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ISS STATUS REPORT #04-70



Suibmitted by Arthur N1ORC - Amsat A/C #31468

*International Space Station Status Report #04-70*
*4 p.m. CST, Thursday, Dec. 30, 2004*
*Expedition 10 Crew*

The Expedition 10 crew wrapped up its last week of 2004 unloading 
contents from the newly arrived Russian Progress cargo vehicle and 
making plans to ring in the new year Space Station style.

Commander Leroy Chiao and Flight Engineer Salizhan Sharipov will count 
down to 2005 on their own as they watch the onboard clock reach midnight 
Greenwich Mean Time -- the official time of the International Space 
Station. As they start their day, they’ll watch for fireworks from orbit 
and try to capture images with onboard cameras. After watching the world 
celebrate, they’ll have New Year’s Day off-duty, with only light routine 
housekeeping tasks planned. The crew spent the last five days hard at 
work unloading the more than two and a half tons of supplies that 
arrived on the unmanned Progress 16 cargo ship Christmas Day. Working 
with the ground team and the Inventory Management System, the crew 
systematically transferred items into long-term stowage locations. On 
the Progress manifest were 560 kilograms (1,235 pounds) of propellant,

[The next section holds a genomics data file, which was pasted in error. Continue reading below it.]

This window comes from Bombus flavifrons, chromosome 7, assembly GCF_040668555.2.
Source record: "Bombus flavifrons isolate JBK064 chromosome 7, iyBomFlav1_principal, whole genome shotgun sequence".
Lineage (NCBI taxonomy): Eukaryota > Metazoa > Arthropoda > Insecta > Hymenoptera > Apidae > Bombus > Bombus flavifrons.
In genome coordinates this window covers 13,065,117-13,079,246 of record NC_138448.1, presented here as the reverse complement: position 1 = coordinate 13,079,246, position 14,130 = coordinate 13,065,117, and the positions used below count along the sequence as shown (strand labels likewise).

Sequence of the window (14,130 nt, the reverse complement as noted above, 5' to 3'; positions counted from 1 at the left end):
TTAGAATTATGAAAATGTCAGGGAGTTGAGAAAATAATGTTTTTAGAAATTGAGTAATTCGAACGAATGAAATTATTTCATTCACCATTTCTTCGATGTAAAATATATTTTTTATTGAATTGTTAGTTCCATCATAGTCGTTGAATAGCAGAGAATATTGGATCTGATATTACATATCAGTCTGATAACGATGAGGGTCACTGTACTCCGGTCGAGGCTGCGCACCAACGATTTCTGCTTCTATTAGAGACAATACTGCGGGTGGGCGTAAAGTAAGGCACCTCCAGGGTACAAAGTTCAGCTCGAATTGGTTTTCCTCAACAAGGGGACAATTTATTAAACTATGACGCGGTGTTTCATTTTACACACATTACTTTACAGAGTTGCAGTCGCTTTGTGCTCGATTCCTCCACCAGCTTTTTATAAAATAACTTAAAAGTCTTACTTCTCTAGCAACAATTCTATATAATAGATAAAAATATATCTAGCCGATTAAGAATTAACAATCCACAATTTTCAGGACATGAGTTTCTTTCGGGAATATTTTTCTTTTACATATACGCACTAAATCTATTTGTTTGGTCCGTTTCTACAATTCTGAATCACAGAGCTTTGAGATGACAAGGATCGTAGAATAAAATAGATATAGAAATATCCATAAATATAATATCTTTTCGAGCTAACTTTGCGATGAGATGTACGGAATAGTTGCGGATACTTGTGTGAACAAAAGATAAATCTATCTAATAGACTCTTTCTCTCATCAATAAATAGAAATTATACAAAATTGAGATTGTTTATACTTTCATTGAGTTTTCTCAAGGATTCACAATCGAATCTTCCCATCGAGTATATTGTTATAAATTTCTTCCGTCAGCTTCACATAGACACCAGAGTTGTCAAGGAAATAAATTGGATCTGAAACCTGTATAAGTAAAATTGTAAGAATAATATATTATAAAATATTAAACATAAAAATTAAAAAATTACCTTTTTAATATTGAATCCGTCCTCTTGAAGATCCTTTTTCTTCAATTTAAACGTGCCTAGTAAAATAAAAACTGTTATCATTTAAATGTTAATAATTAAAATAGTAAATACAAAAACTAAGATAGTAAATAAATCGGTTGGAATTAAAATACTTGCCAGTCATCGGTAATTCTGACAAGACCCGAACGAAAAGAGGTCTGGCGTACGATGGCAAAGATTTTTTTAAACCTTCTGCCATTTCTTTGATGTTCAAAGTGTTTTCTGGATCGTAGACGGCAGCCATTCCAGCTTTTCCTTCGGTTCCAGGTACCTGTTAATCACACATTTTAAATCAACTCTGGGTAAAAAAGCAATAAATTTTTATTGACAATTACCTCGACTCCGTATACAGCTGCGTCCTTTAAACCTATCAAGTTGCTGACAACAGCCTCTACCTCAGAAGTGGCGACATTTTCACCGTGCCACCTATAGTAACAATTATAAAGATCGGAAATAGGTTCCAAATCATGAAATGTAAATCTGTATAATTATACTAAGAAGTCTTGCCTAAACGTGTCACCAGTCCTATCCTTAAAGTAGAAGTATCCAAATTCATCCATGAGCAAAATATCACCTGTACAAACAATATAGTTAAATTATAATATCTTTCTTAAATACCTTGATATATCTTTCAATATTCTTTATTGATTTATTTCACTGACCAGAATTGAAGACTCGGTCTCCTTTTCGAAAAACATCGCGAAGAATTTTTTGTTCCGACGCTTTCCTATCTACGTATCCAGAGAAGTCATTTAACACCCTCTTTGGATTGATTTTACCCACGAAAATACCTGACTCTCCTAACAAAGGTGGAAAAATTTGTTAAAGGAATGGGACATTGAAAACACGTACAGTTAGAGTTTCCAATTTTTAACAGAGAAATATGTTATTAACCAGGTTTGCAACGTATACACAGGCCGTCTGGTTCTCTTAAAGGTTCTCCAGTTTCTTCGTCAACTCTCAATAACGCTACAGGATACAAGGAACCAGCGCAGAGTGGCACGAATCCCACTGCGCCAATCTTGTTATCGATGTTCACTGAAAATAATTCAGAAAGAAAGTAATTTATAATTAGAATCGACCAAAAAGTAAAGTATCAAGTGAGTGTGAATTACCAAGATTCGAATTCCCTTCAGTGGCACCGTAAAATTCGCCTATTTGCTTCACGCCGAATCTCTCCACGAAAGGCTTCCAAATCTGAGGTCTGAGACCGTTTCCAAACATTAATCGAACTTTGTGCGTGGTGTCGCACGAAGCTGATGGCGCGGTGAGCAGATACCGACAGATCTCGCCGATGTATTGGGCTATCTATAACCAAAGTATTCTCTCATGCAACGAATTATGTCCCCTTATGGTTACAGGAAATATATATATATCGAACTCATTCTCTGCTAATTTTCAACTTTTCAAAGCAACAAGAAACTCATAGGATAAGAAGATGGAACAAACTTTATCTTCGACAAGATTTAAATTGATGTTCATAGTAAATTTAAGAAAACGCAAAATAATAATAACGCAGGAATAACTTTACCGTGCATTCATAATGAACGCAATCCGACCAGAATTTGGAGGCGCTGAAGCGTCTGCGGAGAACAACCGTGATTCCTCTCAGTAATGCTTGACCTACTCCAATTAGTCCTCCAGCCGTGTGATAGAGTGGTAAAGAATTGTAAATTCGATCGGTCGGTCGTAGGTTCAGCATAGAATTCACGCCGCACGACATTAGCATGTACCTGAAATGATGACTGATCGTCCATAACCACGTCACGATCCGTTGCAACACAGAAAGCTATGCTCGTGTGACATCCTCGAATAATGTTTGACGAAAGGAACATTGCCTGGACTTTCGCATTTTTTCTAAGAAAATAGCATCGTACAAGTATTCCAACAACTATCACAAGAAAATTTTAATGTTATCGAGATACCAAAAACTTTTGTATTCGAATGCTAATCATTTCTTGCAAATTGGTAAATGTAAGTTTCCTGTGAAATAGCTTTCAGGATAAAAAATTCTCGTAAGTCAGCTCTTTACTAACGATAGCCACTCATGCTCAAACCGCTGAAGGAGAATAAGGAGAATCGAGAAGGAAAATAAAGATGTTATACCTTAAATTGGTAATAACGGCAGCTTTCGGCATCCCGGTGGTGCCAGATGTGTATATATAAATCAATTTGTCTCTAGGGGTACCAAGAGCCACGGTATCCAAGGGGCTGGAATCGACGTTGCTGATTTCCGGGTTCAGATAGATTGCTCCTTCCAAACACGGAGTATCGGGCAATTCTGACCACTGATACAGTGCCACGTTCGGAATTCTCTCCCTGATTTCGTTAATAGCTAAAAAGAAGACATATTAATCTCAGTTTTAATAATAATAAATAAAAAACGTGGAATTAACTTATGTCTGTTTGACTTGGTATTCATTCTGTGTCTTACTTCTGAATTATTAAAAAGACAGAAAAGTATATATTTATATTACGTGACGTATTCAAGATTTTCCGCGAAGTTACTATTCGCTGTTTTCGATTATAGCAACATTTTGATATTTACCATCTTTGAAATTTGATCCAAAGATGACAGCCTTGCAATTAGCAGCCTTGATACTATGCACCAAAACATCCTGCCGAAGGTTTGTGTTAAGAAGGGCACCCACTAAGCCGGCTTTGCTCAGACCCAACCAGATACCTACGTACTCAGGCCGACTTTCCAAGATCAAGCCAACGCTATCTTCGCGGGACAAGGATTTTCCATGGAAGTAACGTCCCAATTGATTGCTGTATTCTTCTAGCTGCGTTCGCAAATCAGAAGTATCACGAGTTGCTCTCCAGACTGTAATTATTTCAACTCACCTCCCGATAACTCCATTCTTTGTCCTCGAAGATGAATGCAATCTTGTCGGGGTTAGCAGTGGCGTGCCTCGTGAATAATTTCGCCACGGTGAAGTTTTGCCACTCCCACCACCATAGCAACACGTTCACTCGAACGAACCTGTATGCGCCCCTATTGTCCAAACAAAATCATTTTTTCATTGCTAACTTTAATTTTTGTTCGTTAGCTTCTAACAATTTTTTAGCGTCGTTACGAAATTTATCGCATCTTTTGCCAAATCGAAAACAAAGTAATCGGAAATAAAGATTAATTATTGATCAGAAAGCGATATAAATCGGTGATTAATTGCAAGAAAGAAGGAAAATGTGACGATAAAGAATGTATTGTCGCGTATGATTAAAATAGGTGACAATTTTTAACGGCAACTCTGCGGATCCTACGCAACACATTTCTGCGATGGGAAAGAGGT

420 kilograms (926 pounds) of water and 50 kilograms (110 pounds) of 
air, plus other hardware and science equipment. The vehicle also brought 
69 food containers, enough to feed two people for about 112 days.

Included in the science materials are student experiments from 11 
schools and organizations. The experiments include a variety of 
materials and seeds packaged in 20 small, clear vials that will be 
returned to Earth on a future Space Shuttle flight. After receiving the 
space-flown samples, the students will compare their development to that 
of ground samples.

Flight controllers and Earth observation specialists in Houston are 
working to identify opportunities for the crew to capture photographs of 
coastal changes caused by recent Indian Ocean earthquakes and tsunami. 
Experts hope to bring down electronic images early next week after the 
Station passes over the affected areas while the crew is awake and the 
affected areas are in daylight.

Other tasks throughout the week included calibration of the onboard gas 
analyzer, a test activation of Atmosphere Purification System Emergency 
Vacuum Valves and cable replacement and calibration for the Resistive 
Exercise Device. Chiao also conducted a routine inspection of the 
portable breathing apparatus, fire extinguisher and emergency lighting 
power supplies on the U.S. modules.

The week also included a number of video and audio conferences for the 
crewmembers including two press conferences, management and planning 
discussions and time with their families.

For information about NASA education flight programs on the Internet 
visit: 
http://education.nasa.gov/divisions/flightprojoffice/overview/Information 
on the crew's activities aboard the Space Station, future launch dates, 
as well as Station sighting opportunities from anywhere on the Earth, is 
available on the Internet at:

http://spaceflight.nasa.gov/

The next International Space Station Status report will be issued 
Friday, January 7, 2005, or as events warrant.

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